# the first 5 row and col names 
parcov.row_names[:5], parcov.col_names[:5], 
(['hk00', 'hk01', 'hk02', 'hk03', 'hk04'],
 ['hk00', 'hk01', 'hk02', 'hk03', 'hk04'])

We can check if the matrix is diagonal with the .isdiagonal attribute.


How about the cov covariance matrix we generated earlier for spatialy correlated parameters?

Recall that, a matrix is “diagonal” when all the entries off the diagonal are zero. This means that elements of the matrix are uncorrelated. By generating a covariance matrix from parameter data, the only information we have is the uncertainty of each individual parameter (expressed by the parameter bounds). There is no information on correlation between parameters. Therefore cov_pb.isdiagonal is True. When we generated cov, we specified correlation between parameters; so, off-diagonal entries in cov are non-zero. Therefore, cov.isdiagonal is False.


The values of the matrix are accessed in the .x attribute:

array([[0.25      ],
       [0.25      ],
       [0.25      ],
       [0.25      ],
       [0.25      ],
       [0.25      ],
       [0.25      ],
       [0.25      ],
       [0.25      ],
       [0.25      ],
       [0.25      ],
       [0.25      ],
       [0.25      ],
       [0.25      ],
       [0.25      ],
       [0.25      ],
       [0.25      ],
       [0.25      ],
       [0.25      ],
       [0.25      ],
       [0.25      ],
       [0.25      ],
       [0.25      ],
       [0.25      ],
       [0.25      ],
       [0.25      ],
       [0.25      ],
       [0.25      ],
       [0.25      ],
       [0.25      ],
       [0.25      ],
       [0.25      ],
       [0.5625    ],
       [0.25      ],
       [0.25      ],
       [0.25      ],
       [0.25      ],
       [0.25      ],
       [0.25      ],
       [0.25      ],
       [0.25      ]])

Note that parcov.x is 1-dimensional. Again, this is because parcov is “diagonal”. So .x only returns the diagonal entries. On the other hand, cov.x is 2-dimensional:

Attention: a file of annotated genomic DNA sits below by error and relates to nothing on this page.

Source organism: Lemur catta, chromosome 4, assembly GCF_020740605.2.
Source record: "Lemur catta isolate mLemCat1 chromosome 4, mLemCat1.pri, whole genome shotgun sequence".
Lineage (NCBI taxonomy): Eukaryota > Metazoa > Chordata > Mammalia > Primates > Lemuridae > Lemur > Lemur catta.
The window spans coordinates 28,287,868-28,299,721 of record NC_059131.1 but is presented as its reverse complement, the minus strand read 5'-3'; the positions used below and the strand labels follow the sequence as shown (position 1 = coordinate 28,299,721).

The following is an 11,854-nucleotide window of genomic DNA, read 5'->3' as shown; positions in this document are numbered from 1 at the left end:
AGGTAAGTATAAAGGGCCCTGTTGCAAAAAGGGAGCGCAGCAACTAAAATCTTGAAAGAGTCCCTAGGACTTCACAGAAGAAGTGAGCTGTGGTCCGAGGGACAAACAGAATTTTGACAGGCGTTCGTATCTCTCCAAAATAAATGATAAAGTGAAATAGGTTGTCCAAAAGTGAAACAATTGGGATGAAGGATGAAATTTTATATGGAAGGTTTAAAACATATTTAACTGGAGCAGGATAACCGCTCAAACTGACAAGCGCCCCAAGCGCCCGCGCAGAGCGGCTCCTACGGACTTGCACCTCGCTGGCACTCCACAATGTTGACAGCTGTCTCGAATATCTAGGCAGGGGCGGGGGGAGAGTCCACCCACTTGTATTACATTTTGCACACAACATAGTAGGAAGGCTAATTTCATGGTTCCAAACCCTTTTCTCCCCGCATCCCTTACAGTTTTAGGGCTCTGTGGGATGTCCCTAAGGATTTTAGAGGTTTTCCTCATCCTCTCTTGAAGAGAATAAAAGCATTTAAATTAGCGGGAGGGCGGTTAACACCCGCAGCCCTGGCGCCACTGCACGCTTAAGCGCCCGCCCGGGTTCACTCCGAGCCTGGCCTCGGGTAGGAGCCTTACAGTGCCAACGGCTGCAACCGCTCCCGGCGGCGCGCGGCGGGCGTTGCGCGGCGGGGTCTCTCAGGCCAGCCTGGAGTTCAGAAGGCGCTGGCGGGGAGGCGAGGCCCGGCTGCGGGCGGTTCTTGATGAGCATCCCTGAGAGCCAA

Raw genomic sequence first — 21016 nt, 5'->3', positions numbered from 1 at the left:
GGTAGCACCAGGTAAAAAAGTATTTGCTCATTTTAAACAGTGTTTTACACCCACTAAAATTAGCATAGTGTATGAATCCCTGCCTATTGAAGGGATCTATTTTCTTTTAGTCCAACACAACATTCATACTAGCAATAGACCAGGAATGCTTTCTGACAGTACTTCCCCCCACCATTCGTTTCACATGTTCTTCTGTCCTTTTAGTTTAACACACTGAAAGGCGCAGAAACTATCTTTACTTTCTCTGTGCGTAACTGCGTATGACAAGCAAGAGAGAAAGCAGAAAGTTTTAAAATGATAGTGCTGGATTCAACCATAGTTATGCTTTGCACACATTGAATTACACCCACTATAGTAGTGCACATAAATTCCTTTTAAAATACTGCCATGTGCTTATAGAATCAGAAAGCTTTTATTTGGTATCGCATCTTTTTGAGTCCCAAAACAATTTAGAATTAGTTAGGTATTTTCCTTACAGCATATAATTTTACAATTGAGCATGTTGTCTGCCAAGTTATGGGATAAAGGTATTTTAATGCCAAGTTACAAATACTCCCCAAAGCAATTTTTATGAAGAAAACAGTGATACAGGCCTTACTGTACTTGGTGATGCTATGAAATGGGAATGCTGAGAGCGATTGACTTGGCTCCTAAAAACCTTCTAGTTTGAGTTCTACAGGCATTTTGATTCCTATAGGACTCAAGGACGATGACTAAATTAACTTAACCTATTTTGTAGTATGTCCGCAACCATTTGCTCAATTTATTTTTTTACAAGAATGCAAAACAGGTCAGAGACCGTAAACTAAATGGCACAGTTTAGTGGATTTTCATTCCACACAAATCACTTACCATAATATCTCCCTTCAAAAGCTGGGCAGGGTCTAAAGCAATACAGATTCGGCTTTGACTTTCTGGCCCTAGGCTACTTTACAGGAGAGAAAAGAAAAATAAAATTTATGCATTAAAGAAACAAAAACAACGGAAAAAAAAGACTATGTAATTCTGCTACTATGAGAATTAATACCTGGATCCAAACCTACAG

parcov.x.shape, cov.x.shape
((50, 1), (32, 32))

You can access the full 2-dimensional matrix with the .as_2d attribute (see all the off-diagonals are zero):

array([[0.25, 0.  , 0.  , ..., 0.  , 0.  , 0.  ],
       [0.  , 0.25, 0.  , ..., 0.  , 0.  , 0.  ],
       [0.  , 0.  , 0.25, ..., 0.  , 0.  , 0.  ],
       [0.  , 0.  , 0.  , ..., 0.25, 0.  , 0.  ],
       [0.  , 0.  , 0.  , ..., 0.  , 0.25, 0.  ],
       [0.  , 0.  , 0.  , ..., 0.  , 0.  , 0.25]])

It may be easier to visualize this in a plot. Because parcov has many parameters it may be hard to see. So let’s first use the get() method to get a submatrix. We can use this method to extract specific row and column names. We will get the same pilot point parameters that are in the cov matrix to compare.

# make a list of parameter names
parnames = par.loc[par['pargp']=='hk', 'parnme'].tolist()

# get a submatrix from cov_pb; both row and column names must be the same if we want to retain a square matrix (which we do...)
subcov = parcov.get(row_names=parnames, col_names=parnames, drop=False)

# plot  both matrices side by side
f, (ax1, ax2) = plt.subplots(1, 2, sharey=True)
# plot submatrix of diagonal matrix
c = ax1.imshow(subcov.as_2d)
plt.colorbar(c, ax=ax1, shrink=0.3)
# plot cov matrix of correlated parameters
c = ax2.imshow(0.25 * cov.as_2d) #scaled to parameter unc
plt.colorbar(c, ax=ax2, shrink=0.3)
<matplotlib.colorbar.Colorbar at 0x2b6f4922160>


The singular values are the diagonal entries of the matrix, arranged in descending order. These can be accessed with the .s attribute. This still returns a Matrix object (technically a vector). Values in the matrix can be accessed in the same fashion as described above.

# get the singular values vector
cov_singular_values = cov.s

# access the entries in the vector
       [1.3345163 ],
       [0.6521505 ],
       [0.5400864 ],
       [0.4747049 ],

“Right singular vectors” are obtained with .v attribute:

<pyemu.mat.mat_handler.Matrix at 0x2b6f526f9a0>

Matrices can be written to, and read from, external files. These can be ASCII or binary type files. As you saw above, we can access numpy arrays with the .as_2d attribute. They can also be converted to a Pandas Dataframe.

covdf = cov.to_dataframe()
hk00 hk01 hk02 hk03 hk04 hk05 hk06 hk07 hk08 hk09 ... hk22 hk23 hk24 hk25 hk26 hk27 hk28 hk29 hk30 hk31
hk00 1.000000 0.367879 0.135335 0.049787 0.367879 0.243117 0.106878 0.042329 0.135335 0.059106 ... 0.002282 0.001792 0.001221 0.000912 0.000849 0.000689 0.000493 0.000315 0.000262 0.000195
hk01 0.367879 1.000000 0.367879 0.135335 0.243117 0.367879 0.243117 0.106878 0.106878 0.106878 ... 0.002479 0.002282 0.001792 0.000849 0.000912 0.000849 0.000689 0.000335 0.000315 0.000262
hk02 0.135335 0.367879 1.000000 0.367879 0.106878 0.243117 0.367879 0.243117 0.059106 0.135335 ... 0.002282 0.002479 0.002282 0.000689 0.000849 0.000912 0.000849 0.000315 0.000335 0.000315
hk03 0.049787 0.135335 0.367879 1.000000 0.042329 0.106878 0.243117 0.367879 0.027172 0.106878 ... 0.001792 0.002282 0.002479 0.000493 0.000689 0.000849 0.000912 0.000262 0.000315 0.000335
hk04 0.367879 0.243117 0.106878 0.042329 1.000000 0.367879 0.135335 0.049787 0.367879 0.106878 ... 0.006103 0.004584 0.002935 0.002479 0.002282 0.001792 0.001221 0.000849 0.000689 0.000493